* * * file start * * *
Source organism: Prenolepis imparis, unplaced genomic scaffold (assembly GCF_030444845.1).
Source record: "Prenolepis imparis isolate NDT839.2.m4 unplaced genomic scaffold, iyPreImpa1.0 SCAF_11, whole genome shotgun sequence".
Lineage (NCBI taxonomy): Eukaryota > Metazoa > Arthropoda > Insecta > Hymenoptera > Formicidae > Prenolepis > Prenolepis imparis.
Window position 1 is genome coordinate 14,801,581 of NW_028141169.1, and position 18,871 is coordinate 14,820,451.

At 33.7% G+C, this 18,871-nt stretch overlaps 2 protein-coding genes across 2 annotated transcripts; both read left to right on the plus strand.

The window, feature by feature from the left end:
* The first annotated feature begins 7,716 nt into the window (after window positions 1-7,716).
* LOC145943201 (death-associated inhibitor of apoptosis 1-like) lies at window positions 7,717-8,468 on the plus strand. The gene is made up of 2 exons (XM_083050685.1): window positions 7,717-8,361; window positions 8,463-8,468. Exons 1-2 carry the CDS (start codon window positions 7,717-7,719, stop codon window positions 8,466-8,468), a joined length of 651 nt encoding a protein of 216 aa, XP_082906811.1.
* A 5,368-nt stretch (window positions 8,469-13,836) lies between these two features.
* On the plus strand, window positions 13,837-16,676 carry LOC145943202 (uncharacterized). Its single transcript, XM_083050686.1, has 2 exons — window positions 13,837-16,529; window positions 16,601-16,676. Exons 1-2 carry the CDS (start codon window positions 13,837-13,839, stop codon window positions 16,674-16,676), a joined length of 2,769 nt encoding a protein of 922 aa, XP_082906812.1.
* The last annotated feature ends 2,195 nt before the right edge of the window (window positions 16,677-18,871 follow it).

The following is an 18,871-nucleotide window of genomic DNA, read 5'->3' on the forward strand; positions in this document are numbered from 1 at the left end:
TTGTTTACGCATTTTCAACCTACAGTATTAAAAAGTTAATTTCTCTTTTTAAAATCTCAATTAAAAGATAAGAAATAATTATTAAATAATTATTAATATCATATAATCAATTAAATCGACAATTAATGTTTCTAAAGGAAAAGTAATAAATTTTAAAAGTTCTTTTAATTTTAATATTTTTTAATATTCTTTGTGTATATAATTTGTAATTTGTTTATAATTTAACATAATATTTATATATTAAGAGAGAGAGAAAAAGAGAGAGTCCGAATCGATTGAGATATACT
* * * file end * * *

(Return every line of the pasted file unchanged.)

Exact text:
Source organism: Prenolepis imparis, unplaced genomic scaffold (assembly GCF_030444845.1).
Source record: "Prenolepis imparis isolate NDT839.2.m4 unplaced genomic scaffold, iyPreImpa1.0 SCAF_11, whole genome shotgun sequence".
Lineage (NCBI taxonomy): Eukaryota > Metazoa > Arthropoda > Insecta > Hymenoptera > Formicidae > Prenolepis > Prenolepis imparis.
Window position 1 is genome coordinate 14,801,581 of NW_028141169.1, and position 18,871 is coordinate 14,820,451.

At 33.7% G+C, this 18,871-nt stretch overlaps 2 protein-coding genes across 2 annotated transcripts; both read left to right on the plus strand.

The window, feature by feature from the left end:
* The first annotated feature begins 7,716 nt into the window (after window positions 1-7,716).
* LOC145943201 (death-associated inhibitor of apoptosis 1-like) lies at window positions 7,717-8,468 on the plus strand. The gene is made up of 2 exons (XM_083050685.1): window positions 7,717-8,361; window positions 8,463-8,468. Exons 1-2 carry the CDS (start codon window positions 7,717-7,719, stop codon window positions 8,466-8,468), a joined length of 651 nt encoding a protein of 216 aa, XP_082906811.1.
* A 5,368-nt stretch (window positions 8,469-13,836) lies between these two features.
* On the plus strand, window positions 13,837-16,676 carry LOC145943202 (uncharacterized). Its single transcript, XM_083050686.1, has 2 exons — window positions 13,837-16,529; window positions 16,601-16,676. Exons 1-2 carry the CDS (start codon window positions 13,837-13,839, stop codon window positions 16,674-16,676), a joined length of 2,769 nt encoding a protein of 922 aa, XP_082906812.1.
* The last annotated feature ends 2,195 nt before the right edge of the window (window positions 16,677-18,871 follow it).

The following is an 18,871-nucleotide window of genomic DNA, read 5'->3' on the forward strand; positions in this document are numbered from 1 at the left end:
TTGTTTACGCATTTTCAACCTACAGTATTAAAAAGTTAATTTCTCTTTTTAAAATCTCAATTAAAAGATAAGAAATAATTATTAAATAATTATTAATATCATATAATCAATTAAATCGACAATTAATGTTTCTAAAGGAAAAGTAATAAATTTTAAAAGTTCTTTTAATTTTAATATTTTTTAATATTCTTTGTGTATATAATTTGTAATTTGTTTATAATTTAACATAATATTTATATATTAAGAGAGAGAGAAAAAGAGAGAGTCCGAATCGATTGAGATATACT